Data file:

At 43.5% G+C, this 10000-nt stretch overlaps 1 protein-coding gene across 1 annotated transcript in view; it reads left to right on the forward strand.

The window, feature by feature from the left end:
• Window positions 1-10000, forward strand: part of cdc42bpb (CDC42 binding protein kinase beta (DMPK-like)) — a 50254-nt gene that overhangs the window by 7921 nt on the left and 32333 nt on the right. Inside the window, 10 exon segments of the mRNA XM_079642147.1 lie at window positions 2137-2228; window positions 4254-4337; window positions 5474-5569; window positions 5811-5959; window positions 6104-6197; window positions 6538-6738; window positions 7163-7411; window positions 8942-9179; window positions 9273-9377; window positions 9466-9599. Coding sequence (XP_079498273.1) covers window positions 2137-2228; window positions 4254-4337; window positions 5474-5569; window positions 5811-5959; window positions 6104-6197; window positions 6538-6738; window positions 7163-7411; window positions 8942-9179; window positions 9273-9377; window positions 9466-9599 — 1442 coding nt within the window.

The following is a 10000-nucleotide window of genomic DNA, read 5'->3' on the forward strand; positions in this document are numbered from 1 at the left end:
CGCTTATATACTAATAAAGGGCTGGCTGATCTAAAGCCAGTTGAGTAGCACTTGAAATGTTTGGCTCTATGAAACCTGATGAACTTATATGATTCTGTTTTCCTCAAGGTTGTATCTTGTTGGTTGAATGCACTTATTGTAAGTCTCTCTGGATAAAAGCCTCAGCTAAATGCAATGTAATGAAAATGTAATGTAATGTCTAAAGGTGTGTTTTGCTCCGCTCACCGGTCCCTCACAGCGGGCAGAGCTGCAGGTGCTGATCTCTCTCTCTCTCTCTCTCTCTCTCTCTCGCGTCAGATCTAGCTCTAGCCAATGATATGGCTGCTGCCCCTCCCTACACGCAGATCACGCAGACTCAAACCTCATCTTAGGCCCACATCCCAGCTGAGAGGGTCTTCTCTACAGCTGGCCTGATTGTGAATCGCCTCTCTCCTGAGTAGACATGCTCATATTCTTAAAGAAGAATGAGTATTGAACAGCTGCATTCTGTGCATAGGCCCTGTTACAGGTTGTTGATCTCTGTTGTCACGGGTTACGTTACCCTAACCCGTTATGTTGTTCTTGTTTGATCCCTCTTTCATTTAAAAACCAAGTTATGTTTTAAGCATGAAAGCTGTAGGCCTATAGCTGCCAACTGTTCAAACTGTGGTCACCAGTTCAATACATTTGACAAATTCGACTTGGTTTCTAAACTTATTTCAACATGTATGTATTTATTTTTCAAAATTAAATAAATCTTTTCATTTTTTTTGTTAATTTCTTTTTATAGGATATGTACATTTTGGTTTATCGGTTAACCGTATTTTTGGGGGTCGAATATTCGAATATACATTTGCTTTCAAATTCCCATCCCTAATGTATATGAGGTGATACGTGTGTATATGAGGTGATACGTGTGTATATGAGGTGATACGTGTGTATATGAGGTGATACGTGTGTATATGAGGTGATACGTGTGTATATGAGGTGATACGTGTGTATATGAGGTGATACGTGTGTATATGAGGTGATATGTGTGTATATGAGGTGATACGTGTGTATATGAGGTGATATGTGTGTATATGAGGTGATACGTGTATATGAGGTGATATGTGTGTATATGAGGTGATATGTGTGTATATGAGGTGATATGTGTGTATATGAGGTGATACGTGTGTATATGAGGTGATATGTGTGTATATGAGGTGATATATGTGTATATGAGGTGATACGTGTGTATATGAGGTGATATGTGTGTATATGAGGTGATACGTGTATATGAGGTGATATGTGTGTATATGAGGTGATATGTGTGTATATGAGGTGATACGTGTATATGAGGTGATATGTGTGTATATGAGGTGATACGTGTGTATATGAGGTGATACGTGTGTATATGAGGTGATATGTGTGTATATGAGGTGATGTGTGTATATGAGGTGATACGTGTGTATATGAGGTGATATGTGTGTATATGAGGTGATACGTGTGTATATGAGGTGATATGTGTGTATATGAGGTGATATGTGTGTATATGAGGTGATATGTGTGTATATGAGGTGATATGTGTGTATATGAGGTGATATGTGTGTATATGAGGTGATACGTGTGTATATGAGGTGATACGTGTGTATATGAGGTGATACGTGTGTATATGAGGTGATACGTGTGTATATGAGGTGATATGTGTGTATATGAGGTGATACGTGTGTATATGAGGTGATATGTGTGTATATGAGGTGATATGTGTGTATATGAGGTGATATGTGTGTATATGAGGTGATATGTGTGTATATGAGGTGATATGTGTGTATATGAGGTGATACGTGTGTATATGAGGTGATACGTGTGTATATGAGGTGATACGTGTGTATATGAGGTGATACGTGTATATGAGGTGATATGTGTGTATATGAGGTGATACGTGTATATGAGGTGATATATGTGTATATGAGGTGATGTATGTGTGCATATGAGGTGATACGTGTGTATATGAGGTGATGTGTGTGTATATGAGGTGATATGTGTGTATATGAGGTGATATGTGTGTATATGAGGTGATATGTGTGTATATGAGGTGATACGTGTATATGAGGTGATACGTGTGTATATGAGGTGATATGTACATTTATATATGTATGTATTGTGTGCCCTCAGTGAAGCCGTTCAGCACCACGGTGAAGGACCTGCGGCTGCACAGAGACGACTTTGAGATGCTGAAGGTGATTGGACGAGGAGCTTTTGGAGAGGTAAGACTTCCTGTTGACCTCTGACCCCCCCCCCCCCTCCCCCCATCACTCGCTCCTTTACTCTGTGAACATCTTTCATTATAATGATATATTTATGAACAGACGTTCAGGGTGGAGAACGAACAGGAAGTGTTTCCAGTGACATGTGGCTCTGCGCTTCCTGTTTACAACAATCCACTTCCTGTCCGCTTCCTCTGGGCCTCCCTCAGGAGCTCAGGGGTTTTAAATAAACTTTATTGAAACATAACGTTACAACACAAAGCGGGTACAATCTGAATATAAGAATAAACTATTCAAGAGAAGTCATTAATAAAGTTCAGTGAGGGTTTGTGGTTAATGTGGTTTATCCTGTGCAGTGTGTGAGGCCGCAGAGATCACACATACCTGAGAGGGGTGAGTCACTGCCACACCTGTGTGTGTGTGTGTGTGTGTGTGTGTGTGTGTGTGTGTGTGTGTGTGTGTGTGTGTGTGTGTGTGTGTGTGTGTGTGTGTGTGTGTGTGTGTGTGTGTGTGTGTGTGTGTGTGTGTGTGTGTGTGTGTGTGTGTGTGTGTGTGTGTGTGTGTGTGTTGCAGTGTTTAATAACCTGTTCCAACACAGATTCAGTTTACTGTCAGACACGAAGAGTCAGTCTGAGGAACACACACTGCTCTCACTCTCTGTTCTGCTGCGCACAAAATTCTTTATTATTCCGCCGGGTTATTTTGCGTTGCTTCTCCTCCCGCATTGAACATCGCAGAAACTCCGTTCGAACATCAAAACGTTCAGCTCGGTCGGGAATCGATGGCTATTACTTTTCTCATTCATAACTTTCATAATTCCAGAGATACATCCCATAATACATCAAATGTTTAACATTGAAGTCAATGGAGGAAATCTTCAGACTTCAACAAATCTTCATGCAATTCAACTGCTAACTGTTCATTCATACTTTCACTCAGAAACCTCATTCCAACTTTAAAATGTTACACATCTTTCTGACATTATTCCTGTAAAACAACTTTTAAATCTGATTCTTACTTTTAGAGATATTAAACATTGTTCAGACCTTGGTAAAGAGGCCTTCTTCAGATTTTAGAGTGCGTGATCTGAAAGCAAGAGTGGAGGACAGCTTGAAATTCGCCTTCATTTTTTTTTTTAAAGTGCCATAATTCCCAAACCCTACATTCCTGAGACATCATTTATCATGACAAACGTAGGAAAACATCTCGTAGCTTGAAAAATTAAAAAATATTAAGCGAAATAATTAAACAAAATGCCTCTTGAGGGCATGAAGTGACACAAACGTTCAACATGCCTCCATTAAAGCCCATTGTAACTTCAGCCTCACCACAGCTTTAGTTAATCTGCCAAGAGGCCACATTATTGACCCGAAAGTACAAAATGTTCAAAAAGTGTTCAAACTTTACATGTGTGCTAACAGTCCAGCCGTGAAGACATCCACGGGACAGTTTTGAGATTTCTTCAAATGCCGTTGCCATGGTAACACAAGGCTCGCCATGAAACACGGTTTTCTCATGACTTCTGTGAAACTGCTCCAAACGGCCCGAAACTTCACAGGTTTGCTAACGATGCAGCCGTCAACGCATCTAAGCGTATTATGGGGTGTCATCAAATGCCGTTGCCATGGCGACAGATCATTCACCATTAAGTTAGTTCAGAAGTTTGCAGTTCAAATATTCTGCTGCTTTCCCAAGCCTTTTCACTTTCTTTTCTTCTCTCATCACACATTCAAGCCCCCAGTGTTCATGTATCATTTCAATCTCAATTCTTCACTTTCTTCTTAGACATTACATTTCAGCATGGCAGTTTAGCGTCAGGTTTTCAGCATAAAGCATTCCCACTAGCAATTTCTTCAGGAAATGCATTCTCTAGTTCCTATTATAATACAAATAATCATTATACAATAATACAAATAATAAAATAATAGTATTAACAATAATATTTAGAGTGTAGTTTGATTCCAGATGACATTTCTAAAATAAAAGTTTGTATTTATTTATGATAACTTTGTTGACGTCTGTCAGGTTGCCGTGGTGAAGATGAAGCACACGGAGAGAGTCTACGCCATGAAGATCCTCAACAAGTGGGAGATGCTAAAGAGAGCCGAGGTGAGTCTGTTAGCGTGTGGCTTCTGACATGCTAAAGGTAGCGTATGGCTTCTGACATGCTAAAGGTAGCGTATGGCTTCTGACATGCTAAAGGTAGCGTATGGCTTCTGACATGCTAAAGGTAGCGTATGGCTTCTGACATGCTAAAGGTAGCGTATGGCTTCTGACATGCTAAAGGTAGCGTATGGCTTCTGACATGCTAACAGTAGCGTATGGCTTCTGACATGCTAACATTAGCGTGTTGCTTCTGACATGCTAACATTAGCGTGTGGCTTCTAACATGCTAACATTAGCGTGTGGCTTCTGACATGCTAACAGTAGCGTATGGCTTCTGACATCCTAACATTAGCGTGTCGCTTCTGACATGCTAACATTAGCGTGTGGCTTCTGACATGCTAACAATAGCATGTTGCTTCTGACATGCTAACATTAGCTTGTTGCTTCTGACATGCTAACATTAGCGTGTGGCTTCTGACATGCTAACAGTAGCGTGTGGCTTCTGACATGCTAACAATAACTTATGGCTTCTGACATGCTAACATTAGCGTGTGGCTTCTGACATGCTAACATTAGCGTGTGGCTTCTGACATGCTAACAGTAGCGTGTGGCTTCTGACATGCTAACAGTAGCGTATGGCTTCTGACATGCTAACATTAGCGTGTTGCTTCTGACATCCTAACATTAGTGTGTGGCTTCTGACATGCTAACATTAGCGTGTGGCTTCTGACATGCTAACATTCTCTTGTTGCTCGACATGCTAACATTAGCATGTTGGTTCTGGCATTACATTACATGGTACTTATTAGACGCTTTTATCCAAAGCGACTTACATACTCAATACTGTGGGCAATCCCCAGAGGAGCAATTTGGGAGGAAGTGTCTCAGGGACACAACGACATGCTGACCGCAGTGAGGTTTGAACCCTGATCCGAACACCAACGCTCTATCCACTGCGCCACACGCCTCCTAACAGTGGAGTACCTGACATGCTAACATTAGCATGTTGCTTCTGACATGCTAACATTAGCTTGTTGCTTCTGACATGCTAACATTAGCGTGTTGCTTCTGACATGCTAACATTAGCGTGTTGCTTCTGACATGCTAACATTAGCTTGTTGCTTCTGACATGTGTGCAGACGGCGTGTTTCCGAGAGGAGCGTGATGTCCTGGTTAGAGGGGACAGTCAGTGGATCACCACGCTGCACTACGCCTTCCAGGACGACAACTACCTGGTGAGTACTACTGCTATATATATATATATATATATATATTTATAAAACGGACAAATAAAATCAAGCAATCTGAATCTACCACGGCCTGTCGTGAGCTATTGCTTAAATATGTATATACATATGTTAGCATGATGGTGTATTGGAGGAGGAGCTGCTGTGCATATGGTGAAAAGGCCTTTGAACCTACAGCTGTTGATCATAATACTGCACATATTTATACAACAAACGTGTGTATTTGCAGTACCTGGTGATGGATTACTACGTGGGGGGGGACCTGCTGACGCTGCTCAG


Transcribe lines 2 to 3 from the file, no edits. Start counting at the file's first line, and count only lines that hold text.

The window, feature by feature from the left end:
• Window positions 1-10000, forward strand: part of cdc42bpb (CDC42 binding protein kinase beta (DMPK-like)) — a 50254-nt gene that overhangs the window by 7921 nt on the left and 32333 nt on the right. Inside the window, 10 exon segments of the mRNA XM_079642147.1 lie at window positions 2137-2228; window positions 4254-4337; window positions 5474-5569; window positions 5811-5959; window positions 6104-6197; window positions 6538-6738; window positions 7163-7411; window positions 8942-9179; window positions 9273-9377; window positions 9466-9599. Coding sequence (XP_079498273.1) covers window positions 2137-2228; window positions 4254-4337; window positions 5474-5569; window positions 5811-5959; window positions 6104-6197; window positions 6538-6738; window positions 7163-7411; window positions 8942-9179; window positions 9273-9377; window positions 9466-9599 — 1442 coding nt within the window.